In fact, the second “deviation” in Iridium deviated from the priority scheme in a more minor way than the settlement at issue here. In Iridium, the settlement would have deviated from the priority scheme only in the event that Motorola, an administrative creditor and a defendant in various litigation matters brought by the creditors’ committee, had prevailed in the litigation or if its administrative claims had exceeded its liability in the litigation. Iridium, 478 F.3d at 465 . The Second Circuit thus characterized this aspect of the settlement as a mere “possible deviation” in “one regard,” but nevertheless remanded for the bankruptcy court to assess the “possible” deviation’s justification. Id. at 466. Here, of course, it is clear that the settlement deviates from the priority scheme, as it provides no compensation for an entire class of priority creditors, while providing $1.7 million to the general unsecured creditors.

Finally, I do not question the factual findings made by the bankruptcy court. That court found that there was “no realistic prospect” of a meaningful distribution to Jevic’s unsecured creditors apart from the settlement under review. But whether there was a realistic prospect of distribution to the unsecured creditors in the absence of this settlement is not relevant to my concerns. What matters is whether the settlement’s deviation from the priority scheme was necessary to maximize the value of the estate. There is a difference between the estate and certain creditors of the estate, and there has been no suggestion that the deviation maximized the value of the estate itself.

The able bankruptcy court here was faced with an unpalatable set of alternatives. But I do not believe the situation it faced was entirely sui generis. It is not unusual for a debtor to enter bankruptcy with liens on all of its assets, nor is it unusual for a debtor to enter Chapter 11 proceedings — the flexibility of which enabled appellees to craft this settlement in the first place — with the goal of liquidating, rather than rehabilitating, the debtor. [5] It is also not difficult to imagine another secured creditor who wants to avoid providing funds to priority unsecured creditors, particularly where the secured creditor is also the debtor’s ultimate parent and may have obligations to the debtor’s employees. Accordingly, approval of the bankruptcy court’s ruling in this case would appear to undermine the general prohibition on settlements that deviate from the Code’s priority scheme.

I recognize that if the settlement were unwound, this case would likely be converted to a Chapter 7 liquidation in which the secured creditors would be the only creditors to recover. Accordingly, I would not unwind the settlement entirely. Instead, I would permit the secured creditors to retain the releases for which they bargained and would not disturb any of the proceeds received by the administrative creditors either. But I would also require the bankruptcy court to determine the WARN Plaintiffs’ damages under the New Jersey WARN Act, as well as the proportion of those damages that qualifies for the wage priority. [6] I would then have the court order any proceeds that were distributed to creditors with a priority lower than that of the WARN Plaintiffs disgorged, and apply those proceeds to the WARN Plaintiffs’ wage priority claim. To the extent that funds are left over, I would have the court redistribute them to the remaining creditors in accordance with the Code’s priority scheme.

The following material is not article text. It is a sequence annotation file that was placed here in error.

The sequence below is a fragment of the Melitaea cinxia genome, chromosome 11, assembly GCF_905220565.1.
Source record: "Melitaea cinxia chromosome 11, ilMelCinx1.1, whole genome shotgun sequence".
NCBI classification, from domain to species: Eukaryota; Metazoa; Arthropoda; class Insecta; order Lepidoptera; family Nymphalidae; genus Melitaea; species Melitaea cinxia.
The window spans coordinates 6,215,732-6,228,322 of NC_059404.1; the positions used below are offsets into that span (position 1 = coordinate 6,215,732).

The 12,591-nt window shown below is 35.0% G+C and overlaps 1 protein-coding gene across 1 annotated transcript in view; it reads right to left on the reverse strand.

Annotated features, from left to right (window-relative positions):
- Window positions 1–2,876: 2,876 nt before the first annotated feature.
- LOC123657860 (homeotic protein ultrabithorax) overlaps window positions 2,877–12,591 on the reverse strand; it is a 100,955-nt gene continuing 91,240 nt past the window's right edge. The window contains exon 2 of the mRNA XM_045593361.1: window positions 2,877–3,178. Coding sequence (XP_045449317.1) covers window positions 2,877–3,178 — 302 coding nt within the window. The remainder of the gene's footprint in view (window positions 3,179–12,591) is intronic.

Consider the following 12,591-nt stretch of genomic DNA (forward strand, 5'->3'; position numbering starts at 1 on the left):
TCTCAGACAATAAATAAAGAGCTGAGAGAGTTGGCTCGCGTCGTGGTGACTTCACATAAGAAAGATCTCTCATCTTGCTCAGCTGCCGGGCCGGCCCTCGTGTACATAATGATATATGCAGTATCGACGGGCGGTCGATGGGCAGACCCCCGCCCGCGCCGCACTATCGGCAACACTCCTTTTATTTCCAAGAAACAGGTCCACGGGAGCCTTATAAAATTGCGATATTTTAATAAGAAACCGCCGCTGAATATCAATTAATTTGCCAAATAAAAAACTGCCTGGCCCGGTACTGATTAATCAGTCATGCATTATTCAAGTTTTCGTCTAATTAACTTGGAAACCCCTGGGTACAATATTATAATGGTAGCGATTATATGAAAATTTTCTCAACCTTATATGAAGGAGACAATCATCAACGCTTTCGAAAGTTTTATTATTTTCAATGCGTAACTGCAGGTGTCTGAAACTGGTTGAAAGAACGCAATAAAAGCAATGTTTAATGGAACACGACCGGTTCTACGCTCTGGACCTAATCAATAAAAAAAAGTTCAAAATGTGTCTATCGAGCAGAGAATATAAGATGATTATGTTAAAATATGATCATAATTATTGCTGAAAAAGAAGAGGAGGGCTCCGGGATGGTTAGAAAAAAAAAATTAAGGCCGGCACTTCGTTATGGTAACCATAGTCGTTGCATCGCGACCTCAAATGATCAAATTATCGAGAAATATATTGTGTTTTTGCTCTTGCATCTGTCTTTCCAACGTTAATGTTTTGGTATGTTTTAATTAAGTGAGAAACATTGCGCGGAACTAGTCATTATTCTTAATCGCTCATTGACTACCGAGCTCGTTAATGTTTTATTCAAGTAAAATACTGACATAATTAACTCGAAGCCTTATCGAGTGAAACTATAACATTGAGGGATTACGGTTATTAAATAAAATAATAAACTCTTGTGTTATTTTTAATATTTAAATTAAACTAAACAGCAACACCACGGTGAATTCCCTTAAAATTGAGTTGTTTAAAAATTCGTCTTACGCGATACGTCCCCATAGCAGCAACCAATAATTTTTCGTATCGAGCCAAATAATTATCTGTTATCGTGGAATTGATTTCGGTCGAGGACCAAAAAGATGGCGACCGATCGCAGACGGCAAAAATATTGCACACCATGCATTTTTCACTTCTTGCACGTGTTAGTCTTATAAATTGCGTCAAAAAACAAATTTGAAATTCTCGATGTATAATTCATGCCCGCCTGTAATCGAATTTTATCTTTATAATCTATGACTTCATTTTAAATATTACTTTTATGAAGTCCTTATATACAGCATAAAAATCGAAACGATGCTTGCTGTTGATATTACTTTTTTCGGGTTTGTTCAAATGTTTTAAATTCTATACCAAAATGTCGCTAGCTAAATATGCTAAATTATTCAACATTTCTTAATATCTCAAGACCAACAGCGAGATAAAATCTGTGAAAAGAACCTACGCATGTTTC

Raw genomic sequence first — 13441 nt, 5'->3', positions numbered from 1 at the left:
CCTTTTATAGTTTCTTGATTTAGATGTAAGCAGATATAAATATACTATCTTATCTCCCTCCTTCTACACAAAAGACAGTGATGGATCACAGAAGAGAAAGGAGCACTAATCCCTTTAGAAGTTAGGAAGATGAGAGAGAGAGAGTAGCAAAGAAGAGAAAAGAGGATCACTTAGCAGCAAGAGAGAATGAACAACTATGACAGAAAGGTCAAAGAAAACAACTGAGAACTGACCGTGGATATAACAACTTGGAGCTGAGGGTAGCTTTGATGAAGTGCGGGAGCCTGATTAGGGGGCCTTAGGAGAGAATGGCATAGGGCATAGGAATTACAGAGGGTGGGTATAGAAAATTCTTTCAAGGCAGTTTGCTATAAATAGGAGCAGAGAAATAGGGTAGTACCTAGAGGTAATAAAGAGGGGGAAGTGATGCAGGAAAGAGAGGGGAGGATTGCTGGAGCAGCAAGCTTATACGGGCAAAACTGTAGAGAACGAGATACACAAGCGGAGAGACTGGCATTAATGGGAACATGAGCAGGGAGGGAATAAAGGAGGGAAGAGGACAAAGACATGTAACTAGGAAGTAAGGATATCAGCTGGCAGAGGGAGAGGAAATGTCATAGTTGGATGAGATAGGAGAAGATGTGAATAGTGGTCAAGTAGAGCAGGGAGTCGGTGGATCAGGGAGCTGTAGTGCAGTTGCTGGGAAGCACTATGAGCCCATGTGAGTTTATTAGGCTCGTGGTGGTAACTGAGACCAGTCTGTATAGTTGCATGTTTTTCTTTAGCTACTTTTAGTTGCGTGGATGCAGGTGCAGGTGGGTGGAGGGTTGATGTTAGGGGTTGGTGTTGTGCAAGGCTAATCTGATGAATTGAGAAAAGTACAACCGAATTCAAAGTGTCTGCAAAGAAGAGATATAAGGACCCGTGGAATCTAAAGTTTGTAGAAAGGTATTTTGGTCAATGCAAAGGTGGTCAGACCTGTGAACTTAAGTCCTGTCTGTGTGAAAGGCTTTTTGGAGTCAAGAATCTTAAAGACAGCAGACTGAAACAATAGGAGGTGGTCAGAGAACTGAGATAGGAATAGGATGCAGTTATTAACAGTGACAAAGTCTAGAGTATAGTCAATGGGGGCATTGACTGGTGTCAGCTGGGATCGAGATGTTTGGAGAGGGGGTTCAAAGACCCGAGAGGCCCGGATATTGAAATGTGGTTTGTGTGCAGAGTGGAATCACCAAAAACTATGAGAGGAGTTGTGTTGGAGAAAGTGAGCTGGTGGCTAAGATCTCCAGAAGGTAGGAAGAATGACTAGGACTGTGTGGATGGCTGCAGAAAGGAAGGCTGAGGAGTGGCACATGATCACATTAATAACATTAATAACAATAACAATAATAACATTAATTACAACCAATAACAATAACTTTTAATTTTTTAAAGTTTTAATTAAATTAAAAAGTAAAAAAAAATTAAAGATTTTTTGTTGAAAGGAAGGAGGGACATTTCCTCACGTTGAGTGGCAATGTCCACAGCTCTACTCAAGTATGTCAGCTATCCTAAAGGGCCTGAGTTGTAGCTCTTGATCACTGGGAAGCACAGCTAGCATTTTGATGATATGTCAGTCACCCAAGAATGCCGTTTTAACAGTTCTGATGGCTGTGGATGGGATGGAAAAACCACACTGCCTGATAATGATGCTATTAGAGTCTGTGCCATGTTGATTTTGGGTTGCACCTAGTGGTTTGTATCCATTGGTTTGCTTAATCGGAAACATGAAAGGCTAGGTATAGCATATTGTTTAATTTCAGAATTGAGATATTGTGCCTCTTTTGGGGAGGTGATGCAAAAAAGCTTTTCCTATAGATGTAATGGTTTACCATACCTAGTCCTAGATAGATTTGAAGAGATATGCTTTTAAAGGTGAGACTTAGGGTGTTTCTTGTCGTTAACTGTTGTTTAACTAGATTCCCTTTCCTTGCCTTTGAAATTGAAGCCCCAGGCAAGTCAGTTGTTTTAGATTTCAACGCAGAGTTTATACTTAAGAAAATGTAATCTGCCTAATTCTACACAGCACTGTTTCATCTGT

[1] This component of the agreement originally would have paid all $1.7 million to the general unsecured creditors, but the United States Trustee, certain priority tax creditors, and the Drivers objected. The general unsecured creditors ultimately received almost four percent of their claims under the settlement.

[2] Although Sun was eventually granted summary judgment in the WARN Act litigation because it did not qualify as an employer of the Drivers, In re Jevic Holding Corp., 492 B.R. 416, 425 (Bankr. D. Del. 2013), the Bankruptcy Court entered summary judgment against Jevic because it had “undisputed[ly]” violated the state WARN Act, In re Jevic Holding Corp., 496 B.R. 151, 165 (Bankr. D. Del. 2013) .

[3] For example, Jevic’s chief restructuring officer opaquely testified in the Bankruptcy Court: “There was no decision not to pay the WARN claimants. There was a decision to settle certain proceedings amongst parties. The WARN claimants were part of that group of people that decided to create a settlement. So there was no decision not to pay the WARN claimants.” App. 1258.

[4] Sun’s counsel acknowledged as much in the Bankruptcy Court, stating:

[I]t doesn’t take testimony for Your Honor . . . to figure out, Sun probably does care where the money goes because you can take judicial notice that there’s a pending WARN action against Sun by the WARN plaintiffs. And if the money goes to the WARN plaintiffs, then you’re funding somebody who is suing you who otherwise doesn’t have funds and is doing it on a contingent fee basis.

App. 1363; accord Appellees’ Br. 26. This is the only reason that appears in the record for why the settlement did not provide for either direct payment to the Drivers or the assignment of Sun’s lien on Jevic’s remaining cash to the estate rather than to a liquidating trust earmarked for everybody but the Drivers.

[5] See Norman L. Pernick & G. David Dean, Structured Chapter 11 Dismissals: A Viable and Growing Alternative After Asset Sales, Am. Bankr. Inst. J., June 2010, at 1; see, e.g., In re Kainos Partners Holding Co., 2012 WL 6028927 (D. Del. Nov. 30, 2012); World Health Alts., 344 B.R. at 293-95 . But cf. In re Biolitec, Inc., 2014 WL 7205395 (Bankr. D.N.J. Dec. 16, 2014) (rejecting a proposed structured dismissal as invalid under the Code).